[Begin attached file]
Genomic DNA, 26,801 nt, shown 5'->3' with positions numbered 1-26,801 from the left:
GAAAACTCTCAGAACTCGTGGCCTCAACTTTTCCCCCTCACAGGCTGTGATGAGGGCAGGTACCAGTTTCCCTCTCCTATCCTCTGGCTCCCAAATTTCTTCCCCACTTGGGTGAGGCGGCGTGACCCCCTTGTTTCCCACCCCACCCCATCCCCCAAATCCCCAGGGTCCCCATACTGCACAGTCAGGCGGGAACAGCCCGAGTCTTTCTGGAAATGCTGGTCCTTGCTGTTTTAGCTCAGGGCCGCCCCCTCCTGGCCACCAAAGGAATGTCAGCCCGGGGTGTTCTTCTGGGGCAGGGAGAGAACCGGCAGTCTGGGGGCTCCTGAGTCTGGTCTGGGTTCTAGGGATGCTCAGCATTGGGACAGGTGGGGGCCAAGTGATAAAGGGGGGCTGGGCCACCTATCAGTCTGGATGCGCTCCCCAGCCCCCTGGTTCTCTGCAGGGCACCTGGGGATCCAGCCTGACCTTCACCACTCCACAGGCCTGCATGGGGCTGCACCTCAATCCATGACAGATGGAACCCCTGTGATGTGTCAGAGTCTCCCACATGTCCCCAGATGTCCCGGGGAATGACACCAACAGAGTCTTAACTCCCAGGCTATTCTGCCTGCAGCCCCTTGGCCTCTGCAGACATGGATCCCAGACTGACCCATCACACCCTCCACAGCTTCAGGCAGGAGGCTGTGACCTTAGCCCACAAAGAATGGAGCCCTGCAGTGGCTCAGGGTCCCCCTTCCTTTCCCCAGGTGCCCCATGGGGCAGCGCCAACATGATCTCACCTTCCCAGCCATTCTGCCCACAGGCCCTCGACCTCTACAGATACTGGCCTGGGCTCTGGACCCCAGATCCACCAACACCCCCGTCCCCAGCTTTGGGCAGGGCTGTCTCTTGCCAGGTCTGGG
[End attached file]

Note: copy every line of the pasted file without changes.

Genomic DNA, 26,801 nt, shown 5'->3' with positions numbered 1-26,801 from the left:
GAAAACTCTCAGAACTCGTGGCCTCAACTTTTCCCCCTCACAGGCTGTGATGAGGGCAGGTACCAGTTTCCCTCTCCTATCCTCTGGCTCCCAAATTTCTTCCCCACTTGGGTGAGGCGGCGTGACCCCCTTGTTTCCCACCCCACCCCATCCCCCAAATCCCCAGGGTCCCCATACTGCACAGTCAGGCGGGAACAGCCCGAGTCTTTCTGGAAATGCTGGTCCTTGCTGTTTTAGCTCAGGGCCGCCCCCTCCTGGCCACCAAAGGAATGTCAGCCCGGGGTGTTCTTCTGGGGCAGGGAGAGAACCGGCAGTCTGGGGGCTCCTGAGTCTGGTCTGGGTTCTAGGGATGCTCAGCATTGGGACAGGTGGGGGCCAAGTGATAAAGGGGGGCTGGGCCACCTATCAGTCTGGATGCGCTCCCCAGCCCCCTGGTTCTCTGCAGGGCACCTGGGGATCCAGCCTGACCTTCACCACTCCACAGGCCTGCATGGGGCTGCACCTCAATCCATGACAGATGGAACCCCTGTGATGTGTCAGAGTCTCCCACATGTCCCCAGATGTCCCGGGGAATGACACCAACAGAGTCTTAACTCCCAGGCTATTCTGCCTGCAGCCCCTTGGCCTCTGCAGACATGGATCCCAGACTGACCCATCACACCCTCCACAGCTTCAGGCAGGAGGCTGTGACCTTAGCCCACAAAGAATGGAGCCCTGCAGTGGCTCAGGGTCCCCCTTCCTTTCCCCAGGTGCCCCATGGGGCAGCGCCAACATGATCTCACCTTCCCAGCCATTCTGCCCACAGGCCCTCGACCTCTACAGATACTGGCCTGGGCTCTGGACCCCAGATCCACCAACACCCCCGTCCCCAGCTTTGGGCAGGGCTGTCTCTTGCCAGGTCTGGG